A new fossil discovery has revealed that New Zealand's ancient monster penguins were not the only human-sized, flightless birds waddling around our planet tens of millions of years ago.

Recent findings in North America and Japan suggest there were giant penguin-like creatures plodding across the Northern Hemisphere, too. And these birds may have been even bigger.

The strange thing is, the now-extinct group of birds, known as plotopterids, are not related to penguins at all - but they look remarkably similar, and probably used their flipper-like wings in similar ways.

The earliest penguin ancestors first made their appearance a little more than 60 million years ago around what is today New Zealand. Plotopterids developed in the Northern Hemisphere much later than their southern counterparts, only appearing between 37 and 34 million years ago, and disappearing altogether 10 million years after that.

"These birds evolved in different hemispheres, millions of years apart, but from a distance you would be hard pressed to tell them apart," says zoologist Paul Scofield, a curator at the Canterbury Museum.

"Plotopterids looked like penguins, they swam like penguins, they probably ate like penguins – but they weren't penguins."

In a fascinating twist, this group of ancient flightless birds is more closely related to modern-day birds that fly just fine - boobies, gannets, and cormorants. In the past few years, we've come to understand a lot more about plotopterids, but this is the first time their anatomy has been compared in detail to ancient penguins.

Analysing the fossilised remains of 16 individual plopterids side by side with five representatives from three ancient penguin species, the researchers found many striking similarities along with a few sizable differences.

Both plotopterids and ancient penguins had long beaks embedded with slit-like nostrils, comparable chest and shoulder bones, and similar wings. But while some ancient penguins towered at 1.8 metres (6 feet), the largest plotopterids stood over 2 metres tall.

It's hard to imagine a bird, larger than a human, diving through the water, but it seems that was once a reality in both the Northern and Southern Hemisphere.

mayr (Mayr/Senckenberg Research Institute)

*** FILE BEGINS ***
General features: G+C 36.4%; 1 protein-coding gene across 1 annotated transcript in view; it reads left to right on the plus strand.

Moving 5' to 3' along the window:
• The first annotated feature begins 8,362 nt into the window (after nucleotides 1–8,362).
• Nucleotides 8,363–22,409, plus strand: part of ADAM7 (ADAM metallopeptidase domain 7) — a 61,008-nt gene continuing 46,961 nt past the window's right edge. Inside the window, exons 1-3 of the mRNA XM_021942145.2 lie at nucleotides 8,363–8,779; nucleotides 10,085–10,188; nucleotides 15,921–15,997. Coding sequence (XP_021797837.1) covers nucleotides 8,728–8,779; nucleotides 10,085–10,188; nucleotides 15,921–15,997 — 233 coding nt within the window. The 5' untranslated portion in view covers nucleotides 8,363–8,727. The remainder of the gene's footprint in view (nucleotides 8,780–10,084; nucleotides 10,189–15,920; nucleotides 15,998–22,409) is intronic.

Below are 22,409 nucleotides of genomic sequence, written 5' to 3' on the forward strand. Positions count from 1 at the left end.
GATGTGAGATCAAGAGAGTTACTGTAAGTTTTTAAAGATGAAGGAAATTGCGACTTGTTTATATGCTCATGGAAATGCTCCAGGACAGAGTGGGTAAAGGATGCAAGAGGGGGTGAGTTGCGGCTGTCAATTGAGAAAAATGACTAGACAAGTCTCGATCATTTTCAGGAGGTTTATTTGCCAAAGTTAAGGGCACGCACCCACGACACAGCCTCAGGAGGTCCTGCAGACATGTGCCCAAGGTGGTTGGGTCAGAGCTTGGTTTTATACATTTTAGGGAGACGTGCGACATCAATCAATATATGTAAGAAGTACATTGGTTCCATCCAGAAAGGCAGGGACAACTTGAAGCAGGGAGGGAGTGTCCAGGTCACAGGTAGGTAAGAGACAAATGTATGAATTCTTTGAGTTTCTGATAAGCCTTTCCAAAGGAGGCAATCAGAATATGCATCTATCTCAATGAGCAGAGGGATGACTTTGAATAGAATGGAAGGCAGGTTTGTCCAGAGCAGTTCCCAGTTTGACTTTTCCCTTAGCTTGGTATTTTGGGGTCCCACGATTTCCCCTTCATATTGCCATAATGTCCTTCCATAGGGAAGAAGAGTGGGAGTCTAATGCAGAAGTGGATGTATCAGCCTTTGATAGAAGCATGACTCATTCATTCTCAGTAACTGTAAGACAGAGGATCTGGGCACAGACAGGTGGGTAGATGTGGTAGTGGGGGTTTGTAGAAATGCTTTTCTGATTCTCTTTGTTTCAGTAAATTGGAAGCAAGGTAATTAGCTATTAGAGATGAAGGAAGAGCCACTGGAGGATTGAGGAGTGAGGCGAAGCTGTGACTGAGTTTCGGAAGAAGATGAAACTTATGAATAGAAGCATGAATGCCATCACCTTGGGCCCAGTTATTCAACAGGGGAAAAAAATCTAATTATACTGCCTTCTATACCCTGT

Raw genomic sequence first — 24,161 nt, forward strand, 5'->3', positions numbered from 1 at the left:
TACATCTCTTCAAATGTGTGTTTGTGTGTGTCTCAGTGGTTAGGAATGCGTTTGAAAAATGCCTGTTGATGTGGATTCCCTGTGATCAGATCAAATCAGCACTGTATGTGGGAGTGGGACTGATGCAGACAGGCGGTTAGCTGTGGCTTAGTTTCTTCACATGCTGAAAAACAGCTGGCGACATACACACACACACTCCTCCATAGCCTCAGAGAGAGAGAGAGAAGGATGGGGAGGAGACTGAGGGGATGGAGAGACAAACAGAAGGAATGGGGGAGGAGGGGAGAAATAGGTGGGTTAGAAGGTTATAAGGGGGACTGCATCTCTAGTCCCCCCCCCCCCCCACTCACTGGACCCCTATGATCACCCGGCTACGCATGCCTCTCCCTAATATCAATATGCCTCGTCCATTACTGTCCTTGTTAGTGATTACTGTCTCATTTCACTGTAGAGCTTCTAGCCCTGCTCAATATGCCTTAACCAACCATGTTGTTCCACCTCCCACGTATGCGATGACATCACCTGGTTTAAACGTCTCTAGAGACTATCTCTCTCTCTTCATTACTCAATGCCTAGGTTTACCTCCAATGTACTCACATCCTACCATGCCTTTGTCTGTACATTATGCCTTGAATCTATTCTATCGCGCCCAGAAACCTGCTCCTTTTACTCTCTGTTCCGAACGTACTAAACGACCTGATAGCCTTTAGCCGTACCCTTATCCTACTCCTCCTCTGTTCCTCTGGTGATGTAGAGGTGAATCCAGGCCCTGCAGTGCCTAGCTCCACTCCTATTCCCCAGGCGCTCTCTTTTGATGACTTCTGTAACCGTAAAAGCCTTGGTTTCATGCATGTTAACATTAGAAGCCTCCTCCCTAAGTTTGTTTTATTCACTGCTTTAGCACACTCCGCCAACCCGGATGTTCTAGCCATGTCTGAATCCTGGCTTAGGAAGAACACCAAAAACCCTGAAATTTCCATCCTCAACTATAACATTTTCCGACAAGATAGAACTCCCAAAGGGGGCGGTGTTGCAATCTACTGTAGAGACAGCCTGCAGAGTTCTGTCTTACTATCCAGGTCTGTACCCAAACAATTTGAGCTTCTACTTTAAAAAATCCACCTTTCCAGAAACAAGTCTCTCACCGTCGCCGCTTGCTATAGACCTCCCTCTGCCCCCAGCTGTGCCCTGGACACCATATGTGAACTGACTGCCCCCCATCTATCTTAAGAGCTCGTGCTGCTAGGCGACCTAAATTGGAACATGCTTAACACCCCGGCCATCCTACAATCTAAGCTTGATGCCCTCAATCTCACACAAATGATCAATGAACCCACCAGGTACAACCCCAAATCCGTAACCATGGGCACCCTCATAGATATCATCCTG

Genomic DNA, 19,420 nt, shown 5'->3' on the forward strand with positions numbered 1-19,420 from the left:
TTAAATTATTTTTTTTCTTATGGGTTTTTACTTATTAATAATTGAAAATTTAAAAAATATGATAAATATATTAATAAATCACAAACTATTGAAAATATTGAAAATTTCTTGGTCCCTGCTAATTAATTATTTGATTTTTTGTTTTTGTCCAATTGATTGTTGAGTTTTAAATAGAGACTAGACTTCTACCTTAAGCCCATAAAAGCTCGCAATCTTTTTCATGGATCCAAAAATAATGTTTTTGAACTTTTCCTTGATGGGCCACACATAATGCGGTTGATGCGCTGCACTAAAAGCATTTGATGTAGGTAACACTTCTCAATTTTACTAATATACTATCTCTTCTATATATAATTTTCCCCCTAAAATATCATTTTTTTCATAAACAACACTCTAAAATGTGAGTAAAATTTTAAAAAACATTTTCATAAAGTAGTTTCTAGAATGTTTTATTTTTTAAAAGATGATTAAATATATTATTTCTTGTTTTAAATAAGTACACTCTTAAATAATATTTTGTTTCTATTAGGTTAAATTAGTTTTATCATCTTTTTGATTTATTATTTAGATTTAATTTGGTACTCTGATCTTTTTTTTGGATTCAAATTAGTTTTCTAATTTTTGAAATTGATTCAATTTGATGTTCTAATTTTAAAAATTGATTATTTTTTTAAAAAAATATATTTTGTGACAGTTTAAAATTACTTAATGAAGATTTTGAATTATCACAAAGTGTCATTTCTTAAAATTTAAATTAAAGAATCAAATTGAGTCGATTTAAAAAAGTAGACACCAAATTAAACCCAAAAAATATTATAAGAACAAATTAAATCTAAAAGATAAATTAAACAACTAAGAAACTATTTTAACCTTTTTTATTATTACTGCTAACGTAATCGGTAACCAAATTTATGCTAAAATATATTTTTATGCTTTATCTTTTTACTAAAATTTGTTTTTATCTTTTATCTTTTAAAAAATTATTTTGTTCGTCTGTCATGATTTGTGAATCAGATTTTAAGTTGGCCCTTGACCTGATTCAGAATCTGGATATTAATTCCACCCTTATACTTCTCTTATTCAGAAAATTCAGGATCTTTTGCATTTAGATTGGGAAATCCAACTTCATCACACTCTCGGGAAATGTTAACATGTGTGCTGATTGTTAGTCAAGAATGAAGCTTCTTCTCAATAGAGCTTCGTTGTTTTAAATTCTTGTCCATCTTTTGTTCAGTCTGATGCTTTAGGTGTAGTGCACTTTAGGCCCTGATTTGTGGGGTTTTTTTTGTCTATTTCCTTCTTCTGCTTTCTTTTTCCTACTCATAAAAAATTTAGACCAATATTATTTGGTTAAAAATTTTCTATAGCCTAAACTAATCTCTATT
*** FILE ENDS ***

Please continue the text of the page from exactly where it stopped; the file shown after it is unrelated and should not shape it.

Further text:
Above: Artist's rendition of Kumimanu biceae, an extinct giant penguin, alongside a human diver.

Even though plotopterids have large webbed feet like penguins, the authors think they probably swam underwater relying mostly on their wings as flippers, judging by their anatomy.

"Wing-propelled diving is quite rare among birds; most swimming birds use their feet," says ornithologist Gerald Mayr of the Senckenberg Research Institute and Natural History Museum in Frankfurt.

"We think both penguins and plotopterids had flying ancestors that would plunge from the air into the water in search of food. Over time these ancestor species got better at swimming and worse at flying."

The fact that this happened in distantly related organisms, millions of years apart and on opposite sides of the globe, is truly remarkable. It's a case of what scientists call 'convergent evolution', where similar traits develop in distinct species under similar environmental conditions.

birdbonesAnatomical comparison of plotopterids and ancient giant penguins. (Mayr et al., Journal of Zoological Systems, 2020)

In this case, two separate groups of flightless birds developed the anatomy they would need to forage for food deeper and deeper underwater. It just turned out to be remarkably similar.

"We therefore hypothesise that plotopterids and penguins had ancestors which performed aerial plunges to submerse into the water and to reduce the energetic costs for reaching greater depths," the authors write.

We'll need more digging to find out why one lineage of these remarkable birds survived, while the other passed into oblivion.

The study was published in the Journal of Zoological Systematics and Evolutionary Research.